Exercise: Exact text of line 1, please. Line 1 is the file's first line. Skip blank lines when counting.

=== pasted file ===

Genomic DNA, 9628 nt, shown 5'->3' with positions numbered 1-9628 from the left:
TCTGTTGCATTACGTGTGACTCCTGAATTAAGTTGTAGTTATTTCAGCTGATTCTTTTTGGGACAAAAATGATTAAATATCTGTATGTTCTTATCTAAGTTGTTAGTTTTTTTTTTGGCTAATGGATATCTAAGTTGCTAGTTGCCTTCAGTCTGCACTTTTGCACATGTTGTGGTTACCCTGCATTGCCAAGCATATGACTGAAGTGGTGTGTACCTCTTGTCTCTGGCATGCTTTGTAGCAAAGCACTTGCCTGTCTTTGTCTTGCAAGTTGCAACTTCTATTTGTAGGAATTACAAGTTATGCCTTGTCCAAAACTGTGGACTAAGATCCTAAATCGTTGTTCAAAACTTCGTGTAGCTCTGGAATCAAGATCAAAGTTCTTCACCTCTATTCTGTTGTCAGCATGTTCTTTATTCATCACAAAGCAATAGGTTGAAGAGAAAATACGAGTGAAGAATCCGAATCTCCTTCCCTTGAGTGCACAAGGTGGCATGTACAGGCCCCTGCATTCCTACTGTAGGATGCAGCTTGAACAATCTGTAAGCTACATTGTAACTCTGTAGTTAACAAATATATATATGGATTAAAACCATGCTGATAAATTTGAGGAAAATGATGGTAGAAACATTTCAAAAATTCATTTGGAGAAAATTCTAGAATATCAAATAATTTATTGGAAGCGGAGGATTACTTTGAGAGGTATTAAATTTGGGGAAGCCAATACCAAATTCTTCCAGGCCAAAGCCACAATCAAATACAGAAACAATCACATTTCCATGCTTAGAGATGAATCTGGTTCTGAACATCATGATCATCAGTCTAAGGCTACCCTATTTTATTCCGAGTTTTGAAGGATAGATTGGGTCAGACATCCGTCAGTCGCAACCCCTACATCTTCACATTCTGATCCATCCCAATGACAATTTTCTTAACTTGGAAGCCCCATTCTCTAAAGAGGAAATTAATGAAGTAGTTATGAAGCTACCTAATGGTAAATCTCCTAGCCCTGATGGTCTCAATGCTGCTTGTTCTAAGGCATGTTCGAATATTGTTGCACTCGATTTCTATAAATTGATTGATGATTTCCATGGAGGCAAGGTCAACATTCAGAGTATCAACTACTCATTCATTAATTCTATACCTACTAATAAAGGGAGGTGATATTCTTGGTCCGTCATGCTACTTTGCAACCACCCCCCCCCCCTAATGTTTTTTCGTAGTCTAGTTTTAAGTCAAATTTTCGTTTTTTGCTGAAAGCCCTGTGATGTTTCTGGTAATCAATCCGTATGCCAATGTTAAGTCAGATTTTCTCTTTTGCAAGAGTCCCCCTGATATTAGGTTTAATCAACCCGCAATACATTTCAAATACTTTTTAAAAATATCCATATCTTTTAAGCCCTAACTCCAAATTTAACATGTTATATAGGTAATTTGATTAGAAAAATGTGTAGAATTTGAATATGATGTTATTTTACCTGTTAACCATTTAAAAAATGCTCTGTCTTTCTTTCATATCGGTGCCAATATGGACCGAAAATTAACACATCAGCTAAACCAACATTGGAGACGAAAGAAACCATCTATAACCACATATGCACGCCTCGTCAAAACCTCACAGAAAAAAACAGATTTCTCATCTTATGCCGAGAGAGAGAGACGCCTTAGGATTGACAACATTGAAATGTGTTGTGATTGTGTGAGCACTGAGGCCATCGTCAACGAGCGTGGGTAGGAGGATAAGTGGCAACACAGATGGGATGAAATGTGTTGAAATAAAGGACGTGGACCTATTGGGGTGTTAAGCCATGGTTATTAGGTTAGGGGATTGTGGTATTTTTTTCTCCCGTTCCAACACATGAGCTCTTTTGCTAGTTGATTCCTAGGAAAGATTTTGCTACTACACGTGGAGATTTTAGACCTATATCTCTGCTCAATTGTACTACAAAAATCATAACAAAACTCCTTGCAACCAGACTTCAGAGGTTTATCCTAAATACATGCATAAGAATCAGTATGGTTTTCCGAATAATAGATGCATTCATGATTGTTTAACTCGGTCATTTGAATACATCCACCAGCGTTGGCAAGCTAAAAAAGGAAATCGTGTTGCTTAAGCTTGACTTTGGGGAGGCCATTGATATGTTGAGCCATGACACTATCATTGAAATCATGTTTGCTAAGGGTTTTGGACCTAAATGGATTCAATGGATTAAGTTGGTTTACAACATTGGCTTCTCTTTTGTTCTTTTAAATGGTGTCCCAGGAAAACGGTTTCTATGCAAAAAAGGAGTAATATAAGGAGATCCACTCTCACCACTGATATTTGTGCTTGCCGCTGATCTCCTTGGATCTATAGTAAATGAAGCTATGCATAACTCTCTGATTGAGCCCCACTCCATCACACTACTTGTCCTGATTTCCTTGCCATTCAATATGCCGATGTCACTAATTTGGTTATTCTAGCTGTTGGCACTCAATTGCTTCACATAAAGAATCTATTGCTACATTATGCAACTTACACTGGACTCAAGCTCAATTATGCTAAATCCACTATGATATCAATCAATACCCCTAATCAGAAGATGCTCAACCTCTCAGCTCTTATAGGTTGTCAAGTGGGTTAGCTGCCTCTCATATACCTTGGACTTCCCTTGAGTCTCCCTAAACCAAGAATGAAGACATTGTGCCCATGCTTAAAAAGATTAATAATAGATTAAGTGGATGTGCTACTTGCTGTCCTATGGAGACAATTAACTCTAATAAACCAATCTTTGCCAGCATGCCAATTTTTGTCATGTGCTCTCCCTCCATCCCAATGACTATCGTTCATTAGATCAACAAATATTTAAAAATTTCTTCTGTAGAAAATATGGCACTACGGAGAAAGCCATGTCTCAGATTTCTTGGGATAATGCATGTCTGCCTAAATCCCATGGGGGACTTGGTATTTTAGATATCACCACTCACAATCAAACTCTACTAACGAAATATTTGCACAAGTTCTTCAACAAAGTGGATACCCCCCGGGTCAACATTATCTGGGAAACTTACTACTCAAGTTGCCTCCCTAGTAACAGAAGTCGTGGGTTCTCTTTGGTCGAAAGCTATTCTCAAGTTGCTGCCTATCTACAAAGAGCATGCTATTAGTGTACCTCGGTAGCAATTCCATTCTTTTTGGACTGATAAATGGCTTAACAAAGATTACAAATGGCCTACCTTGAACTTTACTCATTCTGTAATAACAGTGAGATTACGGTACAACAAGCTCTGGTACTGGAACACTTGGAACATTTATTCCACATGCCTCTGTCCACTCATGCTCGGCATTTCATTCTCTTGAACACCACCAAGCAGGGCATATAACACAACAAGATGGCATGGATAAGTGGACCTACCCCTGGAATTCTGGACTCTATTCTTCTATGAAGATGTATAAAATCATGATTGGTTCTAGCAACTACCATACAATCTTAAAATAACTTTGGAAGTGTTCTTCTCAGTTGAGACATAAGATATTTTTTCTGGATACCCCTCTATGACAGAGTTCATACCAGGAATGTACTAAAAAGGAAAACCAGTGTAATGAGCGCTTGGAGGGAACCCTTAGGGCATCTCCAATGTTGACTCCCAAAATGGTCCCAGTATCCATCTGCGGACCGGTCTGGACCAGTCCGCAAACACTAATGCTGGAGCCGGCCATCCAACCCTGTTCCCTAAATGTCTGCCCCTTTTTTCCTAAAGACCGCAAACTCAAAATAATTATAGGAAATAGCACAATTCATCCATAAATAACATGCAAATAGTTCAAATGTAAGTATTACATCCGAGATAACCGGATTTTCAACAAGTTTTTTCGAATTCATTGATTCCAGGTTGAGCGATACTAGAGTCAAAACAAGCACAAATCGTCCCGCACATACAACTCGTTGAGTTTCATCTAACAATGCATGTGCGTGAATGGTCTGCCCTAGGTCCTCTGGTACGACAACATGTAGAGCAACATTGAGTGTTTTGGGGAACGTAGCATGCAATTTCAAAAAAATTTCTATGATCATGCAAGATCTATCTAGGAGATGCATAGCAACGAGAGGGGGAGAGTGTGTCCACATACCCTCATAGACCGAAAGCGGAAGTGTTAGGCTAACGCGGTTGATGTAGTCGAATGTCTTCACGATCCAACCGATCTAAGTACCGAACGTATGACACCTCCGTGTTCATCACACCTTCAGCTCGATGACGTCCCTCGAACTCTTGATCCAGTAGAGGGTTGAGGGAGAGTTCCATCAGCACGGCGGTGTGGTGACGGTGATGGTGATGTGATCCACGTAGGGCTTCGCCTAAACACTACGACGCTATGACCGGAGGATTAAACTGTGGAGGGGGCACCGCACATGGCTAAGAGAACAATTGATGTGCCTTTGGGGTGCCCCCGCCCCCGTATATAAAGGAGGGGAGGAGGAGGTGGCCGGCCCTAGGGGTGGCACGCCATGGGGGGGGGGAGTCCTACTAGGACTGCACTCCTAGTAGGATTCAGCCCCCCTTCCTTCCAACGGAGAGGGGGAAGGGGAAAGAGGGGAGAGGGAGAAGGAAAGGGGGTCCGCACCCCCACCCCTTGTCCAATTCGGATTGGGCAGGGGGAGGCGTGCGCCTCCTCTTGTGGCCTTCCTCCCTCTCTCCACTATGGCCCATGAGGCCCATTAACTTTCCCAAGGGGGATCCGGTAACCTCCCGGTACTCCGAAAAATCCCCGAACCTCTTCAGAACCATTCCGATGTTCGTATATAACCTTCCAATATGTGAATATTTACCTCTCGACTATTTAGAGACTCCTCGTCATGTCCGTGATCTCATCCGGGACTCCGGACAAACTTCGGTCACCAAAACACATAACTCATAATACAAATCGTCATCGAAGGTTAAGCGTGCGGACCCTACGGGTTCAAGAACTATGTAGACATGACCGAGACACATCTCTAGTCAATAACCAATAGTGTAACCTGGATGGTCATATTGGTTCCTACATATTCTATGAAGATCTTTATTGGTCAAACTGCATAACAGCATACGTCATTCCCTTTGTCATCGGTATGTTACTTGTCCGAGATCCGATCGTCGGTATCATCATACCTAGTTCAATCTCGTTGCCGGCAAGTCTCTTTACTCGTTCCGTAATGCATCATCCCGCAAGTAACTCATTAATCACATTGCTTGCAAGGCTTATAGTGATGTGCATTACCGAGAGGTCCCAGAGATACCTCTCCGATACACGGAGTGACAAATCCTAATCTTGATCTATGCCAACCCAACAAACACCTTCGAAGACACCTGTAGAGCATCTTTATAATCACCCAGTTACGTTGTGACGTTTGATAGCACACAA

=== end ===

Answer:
Genomic DNA, 9628 nt, shown 5'->3' with positions numbered 1-9628 from the left: